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The Winter Olympics fight against global warming


COLUMBUS, Ohio (WCMH) — Global warming is expected to bring great challenges to cities that once hosted or could in the future host the Winter Olympics.

A study published last month in the journal Current issues in tourismfor example, revealed that warming temperatures caused by climate change could have major negative effects on safe and fair conditions for snow sports competitors.

Led by researchers at the University of Waterloo in Canada, the study interviewed 339 elite athletes and coaches from 20 countries to define unfair and unsafe conditions.

From the responses, the researchers determined that these ideal conditions were rain, wet snow, narrow, light snow cover, and temperatures below 14 degrees Fahrenheit or above 30 degrees Fahrenheit.

The 19 cities that have hosted the Winter Olympics since 1950 have warmed an average of 4.8°F over that time, according to climate change research group Climate Central.

Beijing, host of this year’s Winter Games, has warmed nearly 9°F over the past 70 years, and it experienced record heat last February. This warming was not isolated either, as 2021 was the hottest year on record in China.

Snow conditions are also deteriorating due to warmer weather, according to the University of Waterloo study, as researchers predict that reliable powder for snow sports will decrease by mid-century and even more by the 2080s.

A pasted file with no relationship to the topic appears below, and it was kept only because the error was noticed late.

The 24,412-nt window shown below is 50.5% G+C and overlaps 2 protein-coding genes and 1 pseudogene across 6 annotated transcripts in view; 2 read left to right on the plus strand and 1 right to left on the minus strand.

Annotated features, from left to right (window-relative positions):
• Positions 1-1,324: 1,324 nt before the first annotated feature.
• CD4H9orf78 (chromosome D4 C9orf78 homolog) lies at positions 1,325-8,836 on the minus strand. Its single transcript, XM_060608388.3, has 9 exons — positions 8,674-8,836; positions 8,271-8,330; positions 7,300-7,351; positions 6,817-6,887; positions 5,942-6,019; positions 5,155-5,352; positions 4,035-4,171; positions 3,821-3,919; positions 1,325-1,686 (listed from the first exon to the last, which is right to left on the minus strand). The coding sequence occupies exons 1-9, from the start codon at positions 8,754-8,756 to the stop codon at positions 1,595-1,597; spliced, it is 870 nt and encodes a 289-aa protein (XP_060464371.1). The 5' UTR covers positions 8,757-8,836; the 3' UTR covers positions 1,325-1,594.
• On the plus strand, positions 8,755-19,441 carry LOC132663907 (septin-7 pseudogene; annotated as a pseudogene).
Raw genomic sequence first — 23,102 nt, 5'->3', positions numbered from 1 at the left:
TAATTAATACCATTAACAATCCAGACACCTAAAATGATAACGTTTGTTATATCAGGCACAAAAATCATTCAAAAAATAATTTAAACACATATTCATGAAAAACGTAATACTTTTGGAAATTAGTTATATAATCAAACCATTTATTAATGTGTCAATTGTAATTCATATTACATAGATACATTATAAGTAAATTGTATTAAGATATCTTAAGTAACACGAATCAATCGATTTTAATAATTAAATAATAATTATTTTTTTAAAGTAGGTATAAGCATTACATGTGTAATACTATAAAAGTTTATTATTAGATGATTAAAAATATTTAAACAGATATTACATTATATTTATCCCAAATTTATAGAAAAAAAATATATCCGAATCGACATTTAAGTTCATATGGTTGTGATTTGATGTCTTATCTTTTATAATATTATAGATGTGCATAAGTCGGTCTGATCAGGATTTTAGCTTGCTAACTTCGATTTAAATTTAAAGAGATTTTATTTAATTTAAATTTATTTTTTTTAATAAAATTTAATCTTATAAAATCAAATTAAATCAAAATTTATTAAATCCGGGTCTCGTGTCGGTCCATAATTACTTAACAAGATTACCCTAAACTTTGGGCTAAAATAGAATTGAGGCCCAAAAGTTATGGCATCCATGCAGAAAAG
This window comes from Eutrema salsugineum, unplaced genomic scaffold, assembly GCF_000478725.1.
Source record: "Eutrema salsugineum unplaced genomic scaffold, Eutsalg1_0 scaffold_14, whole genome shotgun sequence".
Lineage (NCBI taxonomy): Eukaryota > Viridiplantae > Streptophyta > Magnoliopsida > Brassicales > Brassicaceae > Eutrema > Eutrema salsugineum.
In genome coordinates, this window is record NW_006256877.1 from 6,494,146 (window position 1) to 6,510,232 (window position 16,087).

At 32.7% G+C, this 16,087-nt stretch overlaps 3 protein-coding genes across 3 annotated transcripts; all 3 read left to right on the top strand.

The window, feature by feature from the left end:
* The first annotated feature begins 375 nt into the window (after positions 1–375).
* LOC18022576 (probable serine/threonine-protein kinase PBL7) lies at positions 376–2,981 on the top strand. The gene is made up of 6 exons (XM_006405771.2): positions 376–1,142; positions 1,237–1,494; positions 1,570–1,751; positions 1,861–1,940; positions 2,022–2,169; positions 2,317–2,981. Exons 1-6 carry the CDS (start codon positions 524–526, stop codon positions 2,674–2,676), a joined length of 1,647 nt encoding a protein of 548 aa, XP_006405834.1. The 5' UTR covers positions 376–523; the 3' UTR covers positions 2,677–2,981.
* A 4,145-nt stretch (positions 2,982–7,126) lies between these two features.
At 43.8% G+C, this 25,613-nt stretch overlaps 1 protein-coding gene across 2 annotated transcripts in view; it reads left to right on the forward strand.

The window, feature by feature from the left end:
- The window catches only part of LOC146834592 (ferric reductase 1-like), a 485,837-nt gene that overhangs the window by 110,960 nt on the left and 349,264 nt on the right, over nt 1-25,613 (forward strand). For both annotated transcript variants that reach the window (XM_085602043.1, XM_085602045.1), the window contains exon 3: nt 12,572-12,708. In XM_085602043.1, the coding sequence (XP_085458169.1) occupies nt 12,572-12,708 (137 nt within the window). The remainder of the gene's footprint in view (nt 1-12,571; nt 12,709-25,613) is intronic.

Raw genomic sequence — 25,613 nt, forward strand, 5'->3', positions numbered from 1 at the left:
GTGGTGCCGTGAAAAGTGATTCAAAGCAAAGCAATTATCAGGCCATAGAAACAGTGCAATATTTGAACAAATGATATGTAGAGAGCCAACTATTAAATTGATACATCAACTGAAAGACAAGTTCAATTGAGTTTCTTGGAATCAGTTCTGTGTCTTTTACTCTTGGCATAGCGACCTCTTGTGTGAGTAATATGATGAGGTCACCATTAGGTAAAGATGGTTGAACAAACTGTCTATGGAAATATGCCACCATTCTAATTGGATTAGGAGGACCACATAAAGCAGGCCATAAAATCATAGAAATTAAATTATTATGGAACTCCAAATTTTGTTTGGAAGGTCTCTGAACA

Unless global warming is dramatically slowed, which experts say means limiting the use of fossil fuels that emit heat-trapping gases into the atmosphere, research shows that persistently high emissions would severely limit cities capable of hosting the Winter Olympics.

In a high-emissions scenario, only four of the 21 former host cities could reliably have safe and fair February conditions by the 2050s. And by the 2080s, only one of those cities — Sapporo, Japan — would be a viable host.

A low emissions scenario has better prospects but still predicts damage to snow conditions. In a global climate warmed only to the Paris Agreement target of 2 degrees Celsius, only nine of the 21 former host cities would be able to provide safe and fair February conditions by the 2050s. That number is reduced to eight in the 2080s.

A major United Nations report released last summer found that human influence had already warmed the planet by 1.1°C from pre-industrial levels, calling it “code red for humanity”.

How former US host cities would fare

In the United States, Lake Placid, New York; Squaw Valley, California; and Salt Lake City have hosted the Winter Olympics, and each city has seen a noticeable warming trend since 1950.

Data from Climate Central reveals that average February temperatures in Lake Placid have risen about 2.4°F over the past 70 years:

Squaw Valley may not have changed much since 1950, but when it comes to snow and ice, the researchers note, even 0.8°F can be quite noticeable:

Salt Lake City was the most recent U.S. city to host the Winter Olympics, when the world descended on northern Utah in 2002. Since 1950, average February temperatures have risen nearly 3° F:

Even greater changes have been registered in the Norwegian cities of Oslo and Lillehammer. Since 1950, their Februarys have warmed the most at 9.8°F and 9.2°F, respectively:

Ben Orner contributed to this story.